I really don’t want to go too far in this direction and it’s very naïve of you to think that I am arguing for Talibans or Talibanization. What I am arguing for is rule of law … be it for or against liberals. Punjabis make more than 60% of Pakistan and if all of them are so “moderate” (as you think) then just go ahead and amend the constitution … make it more liberal. Turkey has done that. I’ll be all for it. Really! All I am asking is stop the hypocrisy which leads liberals to think that “in fact” everyone in Pakistan is liberal and, on the flip side, leads conservatives to think that “in fact” everyone in Pakistan is a conservative.

    >> “Before Zia came into power, Pakistan was a very liberal
    >> and prosperous country.”

    Some elite segments were more liberal yes. Prosperous … oh please. Things hardly got better until 60’s (recovering from the partition) and then 65 war followed by 71 followed by army operations in Baluchistan in mid 70’s followed by nationalization of industries by Bhutto. Where do you see “Prosperity?”

    >> I think everyone should be afforded the freedom to choose
    >> and decide how they want to live their lives.

    Sorry but, as of now, this only applies in the jungle. Civil societies make laws (sources could be different) and those laws are enforced … you like them or not. What if I say that I want to smoke hashish? Where does the buck stop in freedom to choose?

    >> Has any liberal gone and bombed a madrasa in northern areas?
    >> No. Has any Lahori gone and ripped off the burqa from some lady in Pesahwar?

    This is what I call two extremes as Tariq Ali calls it “The clash of fundamentalisms.” You want to do what pleases you and they want to do what pleases them. Your pleasure lies in molding the law to comfort you and their pleasure lies in taking the law in their own hands. And you both are wrong.

    >> Given the circumstances in Pakistan, I’d rather
    >> be a Muslim living in a Western country than a Muslim living here.
    >> At least over there I have the freedom to do
    >> what I want to do and not what some maulvi wants me to do.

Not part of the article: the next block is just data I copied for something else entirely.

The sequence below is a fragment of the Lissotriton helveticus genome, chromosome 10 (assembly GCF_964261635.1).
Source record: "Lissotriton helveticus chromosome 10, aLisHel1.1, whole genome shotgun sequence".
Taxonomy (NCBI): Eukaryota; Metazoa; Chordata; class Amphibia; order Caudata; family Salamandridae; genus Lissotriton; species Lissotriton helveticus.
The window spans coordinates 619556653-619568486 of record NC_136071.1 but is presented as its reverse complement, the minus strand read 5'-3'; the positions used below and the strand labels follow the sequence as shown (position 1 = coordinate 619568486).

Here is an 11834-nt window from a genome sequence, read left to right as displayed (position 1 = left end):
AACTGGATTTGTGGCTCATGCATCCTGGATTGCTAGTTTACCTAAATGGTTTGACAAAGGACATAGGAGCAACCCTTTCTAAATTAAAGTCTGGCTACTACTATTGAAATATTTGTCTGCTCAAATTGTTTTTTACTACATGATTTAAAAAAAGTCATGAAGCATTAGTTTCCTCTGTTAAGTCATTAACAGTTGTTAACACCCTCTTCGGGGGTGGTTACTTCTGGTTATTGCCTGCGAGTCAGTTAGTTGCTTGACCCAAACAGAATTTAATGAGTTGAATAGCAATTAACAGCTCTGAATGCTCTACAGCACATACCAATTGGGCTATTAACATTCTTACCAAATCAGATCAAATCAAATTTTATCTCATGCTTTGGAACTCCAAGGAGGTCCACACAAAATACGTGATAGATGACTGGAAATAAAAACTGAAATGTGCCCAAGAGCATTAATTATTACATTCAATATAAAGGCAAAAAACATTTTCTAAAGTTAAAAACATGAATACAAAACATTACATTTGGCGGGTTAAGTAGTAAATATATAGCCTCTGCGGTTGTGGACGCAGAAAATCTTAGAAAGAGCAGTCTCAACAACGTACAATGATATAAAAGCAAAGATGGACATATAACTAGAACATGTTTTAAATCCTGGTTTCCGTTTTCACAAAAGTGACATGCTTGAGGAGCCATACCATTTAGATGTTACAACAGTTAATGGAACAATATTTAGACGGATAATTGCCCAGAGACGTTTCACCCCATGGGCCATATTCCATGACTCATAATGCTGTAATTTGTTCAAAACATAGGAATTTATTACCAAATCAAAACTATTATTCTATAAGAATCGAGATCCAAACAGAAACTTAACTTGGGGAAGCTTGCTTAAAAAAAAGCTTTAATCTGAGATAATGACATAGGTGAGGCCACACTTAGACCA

I respect your opinion but the problem on both ends is when you think that every “sensible person think like me.” OK … let me put it this way … I for one am a lahoria, lived most of my adult life in the U.S. I live in Miami and my office is on Lincoln Rd Mall in Miami Beach. As liberal as it gets if you have ever visited south beach and if you know what I mean. I DON’T like it here and I am moving back to lahore very soon. So there you go … your opinion weigh no more or less than my opinion so bring another one to get majority and I will bring another one to make it equal. This sort of “I and [all] my friends think” is nothing more than an inductive fallacy of faulty generalization.

    >> On another note, how can you say that these extremists
    >> are spreading the message of Islam?

    See by this, I just want to point out how obsessed you are with your own lines of argument. You have statement sort of like standard “terms and conditions” to cover everyone who doesn’t agree with you. I never said these extremists were spreading Islam so much so that… show me even the word “Islam” in my previous post. It’s not even the topic I touched at all but I guess your standard TOS included that bashing as well because … may be … extremes like you are mostly confronted by extremes on the other end … to make up balance in the natural laws.